Undefining a method?


Is it possible to undefine a method. For example:

class A
def method


Is this possible?

I need to do this because I’m dynamically building methods into a class
and it would make everything cleaner.


undef :method

irb(main):001:0> def cow
irb(main):002:1> p “cow”
irb(main):003:1> end
=> nil
irb(main):004:0> cow
=> nil
irb(main):005:0> undef :cow
=> nil
irb(main):006:0> cow
NameError: undefined local variable or method `cow’ for main:Object
from (irb):6

Stephen B. IV


You have two choices:

  • undef_method
  • remove_method

The first prevents any and all calls to the passed in method; the
latter removes the method for just the given module which allows calls
to be made into the superclass.

See the docs: ri undef_method


Dear All …

which one is the most recomended for Install from SVN ?
Is it the “branch” or “Trunk” ?

And what is “tags” anyway ?



bino_oetomo wrote:

Dear All …

which one is the most recomended for Install from SVN ?
Is it the “branch” or “Trunk” ?

And what is “tags” anyway ?


Read here, you might know your answer:


On 4/15/07, bino_oetomo removed_email_address@domain.invalid wrote:

Dear All …

which one is the most recomended for Install from SVN ?
Is it the “branch” or “Trunk” ?

Typically, you want the code from ‘Trunk’. It’s the main development

And what is “tags” anyway ?

The following is based on Pragmatic Version Control


What are they?
A way to mark a static copy of set of files. The set of files can
come from various versions in your repository. Tags take up very
little room since they’re essentially just a set of pointers to
existing files/diffs.

When should I use them?
Use tags to mark releases. They give you a way to rebuild any given
release (in case a client deletes it, etc.). You can also use them to
check a release out to a branch for bug fixing, or adding new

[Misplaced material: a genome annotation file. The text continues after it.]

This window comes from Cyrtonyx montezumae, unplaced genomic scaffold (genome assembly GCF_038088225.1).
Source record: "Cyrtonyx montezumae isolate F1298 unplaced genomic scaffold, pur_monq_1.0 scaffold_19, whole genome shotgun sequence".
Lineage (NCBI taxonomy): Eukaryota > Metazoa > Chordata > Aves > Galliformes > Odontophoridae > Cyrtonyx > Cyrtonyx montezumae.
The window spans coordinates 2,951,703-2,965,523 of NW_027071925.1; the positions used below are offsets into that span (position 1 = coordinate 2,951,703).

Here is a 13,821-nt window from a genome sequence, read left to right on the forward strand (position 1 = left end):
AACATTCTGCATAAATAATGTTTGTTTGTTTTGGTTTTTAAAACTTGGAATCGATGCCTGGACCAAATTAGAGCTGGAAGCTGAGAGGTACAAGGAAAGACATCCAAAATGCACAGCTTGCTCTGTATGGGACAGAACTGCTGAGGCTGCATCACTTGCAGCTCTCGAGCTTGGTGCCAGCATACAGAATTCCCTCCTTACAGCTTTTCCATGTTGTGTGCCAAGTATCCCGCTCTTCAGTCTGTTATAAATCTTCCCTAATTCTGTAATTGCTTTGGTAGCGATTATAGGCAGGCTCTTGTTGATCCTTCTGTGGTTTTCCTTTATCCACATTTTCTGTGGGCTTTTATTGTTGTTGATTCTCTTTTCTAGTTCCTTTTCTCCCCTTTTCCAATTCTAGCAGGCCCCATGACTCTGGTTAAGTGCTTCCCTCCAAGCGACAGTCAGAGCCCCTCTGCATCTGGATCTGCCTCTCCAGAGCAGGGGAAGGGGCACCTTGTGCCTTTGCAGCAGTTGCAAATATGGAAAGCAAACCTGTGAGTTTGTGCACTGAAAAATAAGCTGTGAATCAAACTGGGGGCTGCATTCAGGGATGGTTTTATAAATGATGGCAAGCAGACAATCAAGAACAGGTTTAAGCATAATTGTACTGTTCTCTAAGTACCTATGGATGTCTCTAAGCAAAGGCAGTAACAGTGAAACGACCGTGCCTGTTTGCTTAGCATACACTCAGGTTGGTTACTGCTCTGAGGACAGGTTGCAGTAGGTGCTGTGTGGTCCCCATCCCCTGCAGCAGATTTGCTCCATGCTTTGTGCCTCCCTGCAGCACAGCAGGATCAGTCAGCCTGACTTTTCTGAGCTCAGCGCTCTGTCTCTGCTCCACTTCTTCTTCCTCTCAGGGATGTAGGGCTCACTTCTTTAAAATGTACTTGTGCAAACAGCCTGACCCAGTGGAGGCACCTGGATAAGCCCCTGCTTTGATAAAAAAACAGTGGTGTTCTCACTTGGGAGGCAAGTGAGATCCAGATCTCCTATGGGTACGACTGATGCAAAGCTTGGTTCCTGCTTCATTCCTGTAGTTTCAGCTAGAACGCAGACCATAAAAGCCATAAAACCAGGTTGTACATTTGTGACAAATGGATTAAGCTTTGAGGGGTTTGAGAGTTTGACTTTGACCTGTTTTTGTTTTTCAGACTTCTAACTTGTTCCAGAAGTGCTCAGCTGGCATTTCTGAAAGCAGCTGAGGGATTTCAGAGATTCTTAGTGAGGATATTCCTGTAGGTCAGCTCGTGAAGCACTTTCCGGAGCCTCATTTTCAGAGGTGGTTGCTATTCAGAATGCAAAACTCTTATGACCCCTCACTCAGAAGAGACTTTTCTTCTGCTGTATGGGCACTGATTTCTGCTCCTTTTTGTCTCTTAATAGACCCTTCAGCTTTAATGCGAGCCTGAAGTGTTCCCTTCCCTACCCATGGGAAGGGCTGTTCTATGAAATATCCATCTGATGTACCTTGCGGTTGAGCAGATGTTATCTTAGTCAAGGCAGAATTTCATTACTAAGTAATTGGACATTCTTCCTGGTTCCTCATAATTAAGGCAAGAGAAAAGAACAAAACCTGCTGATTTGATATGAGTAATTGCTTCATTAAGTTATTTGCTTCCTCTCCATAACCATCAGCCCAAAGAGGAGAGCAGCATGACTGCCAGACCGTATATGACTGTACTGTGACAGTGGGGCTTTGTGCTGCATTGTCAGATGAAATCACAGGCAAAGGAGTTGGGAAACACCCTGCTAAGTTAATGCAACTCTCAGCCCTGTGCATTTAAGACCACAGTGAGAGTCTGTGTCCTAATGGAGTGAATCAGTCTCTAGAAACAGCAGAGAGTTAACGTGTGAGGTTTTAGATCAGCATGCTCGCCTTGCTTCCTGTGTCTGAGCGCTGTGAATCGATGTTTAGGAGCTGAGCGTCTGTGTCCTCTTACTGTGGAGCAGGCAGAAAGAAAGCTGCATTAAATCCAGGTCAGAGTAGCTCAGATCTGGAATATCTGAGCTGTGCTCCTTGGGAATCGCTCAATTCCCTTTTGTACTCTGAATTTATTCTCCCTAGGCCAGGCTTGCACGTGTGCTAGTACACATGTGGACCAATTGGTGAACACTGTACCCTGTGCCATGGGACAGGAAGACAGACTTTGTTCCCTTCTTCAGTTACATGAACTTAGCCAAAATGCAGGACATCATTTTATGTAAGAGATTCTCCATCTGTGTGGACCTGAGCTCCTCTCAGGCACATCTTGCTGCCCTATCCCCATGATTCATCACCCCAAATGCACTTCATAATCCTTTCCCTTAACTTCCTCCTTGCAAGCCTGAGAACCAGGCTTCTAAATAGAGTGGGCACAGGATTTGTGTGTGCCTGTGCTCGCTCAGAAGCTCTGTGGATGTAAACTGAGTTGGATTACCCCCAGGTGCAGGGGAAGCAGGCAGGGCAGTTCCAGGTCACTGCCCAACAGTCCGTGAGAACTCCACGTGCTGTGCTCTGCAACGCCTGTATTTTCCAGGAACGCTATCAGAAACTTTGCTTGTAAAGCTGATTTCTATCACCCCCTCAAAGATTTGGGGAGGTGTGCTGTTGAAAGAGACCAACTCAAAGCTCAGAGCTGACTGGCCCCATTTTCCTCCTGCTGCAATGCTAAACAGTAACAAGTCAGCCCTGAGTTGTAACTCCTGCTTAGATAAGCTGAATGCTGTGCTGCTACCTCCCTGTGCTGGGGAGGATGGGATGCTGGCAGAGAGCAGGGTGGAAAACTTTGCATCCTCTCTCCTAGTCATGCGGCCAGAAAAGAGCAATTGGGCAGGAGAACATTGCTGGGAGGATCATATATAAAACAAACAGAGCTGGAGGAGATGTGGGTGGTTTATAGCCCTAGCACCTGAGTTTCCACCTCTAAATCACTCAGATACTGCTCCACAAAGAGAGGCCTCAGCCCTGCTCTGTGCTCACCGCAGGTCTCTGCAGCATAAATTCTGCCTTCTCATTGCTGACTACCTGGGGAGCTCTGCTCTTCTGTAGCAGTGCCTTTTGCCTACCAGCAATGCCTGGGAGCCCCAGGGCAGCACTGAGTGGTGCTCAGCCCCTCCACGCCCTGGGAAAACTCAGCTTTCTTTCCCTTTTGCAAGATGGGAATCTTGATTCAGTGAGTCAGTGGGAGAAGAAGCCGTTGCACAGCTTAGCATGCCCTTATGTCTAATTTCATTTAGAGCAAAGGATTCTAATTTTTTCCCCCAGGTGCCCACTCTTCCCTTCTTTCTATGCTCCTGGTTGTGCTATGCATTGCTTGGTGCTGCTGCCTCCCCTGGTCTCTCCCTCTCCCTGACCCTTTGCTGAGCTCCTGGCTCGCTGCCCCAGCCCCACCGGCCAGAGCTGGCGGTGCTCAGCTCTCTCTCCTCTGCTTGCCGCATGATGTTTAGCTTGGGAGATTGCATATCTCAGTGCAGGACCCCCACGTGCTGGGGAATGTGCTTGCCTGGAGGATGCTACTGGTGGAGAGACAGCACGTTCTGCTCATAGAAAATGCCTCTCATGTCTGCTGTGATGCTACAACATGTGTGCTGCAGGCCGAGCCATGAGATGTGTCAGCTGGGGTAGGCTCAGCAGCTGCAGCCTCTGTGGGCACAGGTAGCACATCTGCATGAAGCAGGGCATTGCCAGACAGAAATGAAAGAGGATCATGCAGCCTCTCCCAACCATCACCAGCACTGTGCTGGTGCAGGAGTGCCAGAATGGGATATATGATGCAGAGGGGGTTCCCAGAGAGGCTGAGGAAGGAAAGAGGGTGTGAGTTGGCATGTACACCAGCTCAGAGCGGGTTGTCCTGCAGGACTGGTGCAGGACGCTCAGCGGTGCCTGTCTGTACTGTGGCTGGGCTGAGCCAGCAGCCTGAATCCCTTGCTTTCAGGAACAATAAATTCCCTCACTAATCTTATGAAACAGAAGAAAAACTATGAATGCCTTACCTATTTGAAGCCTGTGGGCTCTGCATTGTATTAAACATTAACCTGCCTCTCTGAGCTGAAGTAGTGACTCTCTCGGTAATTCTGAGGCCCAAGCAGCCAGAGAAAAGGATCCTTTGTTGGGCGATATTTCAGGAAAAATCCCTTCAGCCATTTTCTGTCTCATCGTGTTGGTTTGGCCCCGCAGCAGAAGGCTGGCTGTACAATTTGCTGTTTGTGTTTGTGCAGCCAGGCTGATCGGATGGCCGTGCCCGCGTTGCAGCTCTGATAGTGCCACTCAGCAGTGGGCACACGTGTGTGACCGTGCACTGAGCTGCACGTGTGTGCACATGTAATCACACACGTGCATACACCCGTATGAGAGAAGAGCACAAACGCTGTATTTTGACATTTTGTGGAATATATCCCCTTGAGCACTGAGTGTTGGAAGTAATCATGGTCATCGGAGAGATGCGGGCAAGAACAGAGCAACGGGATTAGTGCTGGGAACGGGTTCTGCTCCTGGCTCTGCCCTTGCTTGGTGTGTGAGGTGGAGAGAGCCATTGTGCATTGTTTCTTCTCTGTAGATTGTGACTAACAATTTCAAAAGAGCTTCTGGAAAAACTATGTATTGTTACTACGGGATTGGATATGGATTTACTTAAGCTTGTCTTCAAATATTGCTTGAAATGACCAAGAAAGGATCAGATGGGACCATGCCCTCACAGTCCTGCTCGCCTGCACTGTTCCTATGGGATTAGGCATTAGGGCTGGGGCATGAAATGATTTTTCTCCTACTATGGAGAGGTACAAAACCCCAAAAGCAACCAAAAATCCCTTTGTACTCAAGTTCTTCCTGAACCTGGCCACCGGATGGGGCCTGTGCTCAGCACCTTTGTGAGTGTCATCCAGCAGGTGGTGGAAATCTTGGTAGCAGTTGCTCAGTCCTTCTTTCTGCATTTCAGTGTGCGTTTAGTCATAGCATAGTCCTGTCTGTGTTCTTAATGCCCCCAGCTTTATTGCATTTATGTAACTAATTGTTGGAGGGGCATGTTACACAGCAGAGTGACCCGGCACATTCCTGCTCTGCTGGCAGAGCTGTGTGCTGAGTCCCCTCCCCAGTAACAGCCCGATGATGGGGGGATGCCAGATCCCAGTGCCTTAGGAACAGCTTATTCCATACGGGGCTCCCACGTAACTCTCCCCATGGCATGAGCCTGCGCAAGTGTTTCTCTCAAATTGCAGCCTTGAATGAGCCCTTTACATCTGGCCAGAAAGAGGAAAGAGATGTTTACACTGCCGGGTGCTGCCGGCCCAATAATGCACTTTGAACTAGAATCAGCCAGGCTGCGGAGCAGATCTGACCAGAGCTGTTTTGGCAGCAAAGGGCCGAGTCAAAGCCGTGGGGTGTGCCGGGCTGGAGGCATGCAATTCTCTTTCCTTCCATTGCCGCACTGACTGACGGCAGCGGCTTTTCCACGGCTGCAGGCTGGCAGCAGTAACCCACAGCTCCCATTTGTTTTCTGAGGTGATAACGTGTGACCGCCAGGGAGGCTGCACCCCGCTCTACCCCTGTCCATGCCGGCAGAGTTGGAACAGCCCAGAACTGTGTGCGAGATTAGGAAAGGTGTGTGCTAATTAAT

Anything else I should know?
If you need to edit the files, make a branch.


What are they?
As the name implies, it’s a branch from the main ‘Trunk’ dir (where
you do your core development). They allow you to run parallel
development where you can make minor changes and release the branch,
but continue full development on the trunk.

When should I use them?
Releases, experiments, bug fixes.

When you’re about to do a release, make a release branch, make any
changes that you don’t want in your ‘trunk’. When you actually
publish the code, you should tag it as a release

If you’re thinking about making massive changes, you can use a branch
for it. If you like the changes, merge them back into the trunk, if
not, keep them as a history, or kill them if you like.

When you get a bug report, make a new branch for tracking it. Tag it
before you do the fix, and tag it again after you’ve done the fix,
then merge the fix back into the trunk.

Anything else I should know?
Naming conventions are key. Here’s what the book suggests:

(forgive the formatting, or lack of it, gmail doesn’t use fix width

Event Style Example Type *
Release Branch RB-rel RB-1.0 Branch
Releases REL-rel REL-1.0 Tag
Bug fix Branch BUG-track BUG-3035 Branch
Pre-bug fix PRE-track PRE-3035 Tag
Post-bug fix POST-track POST-3035 Tag
Experiments TRY-dev-desc TRY-no-db Branch

  • This is not in the book, it’s just my best guess of what they should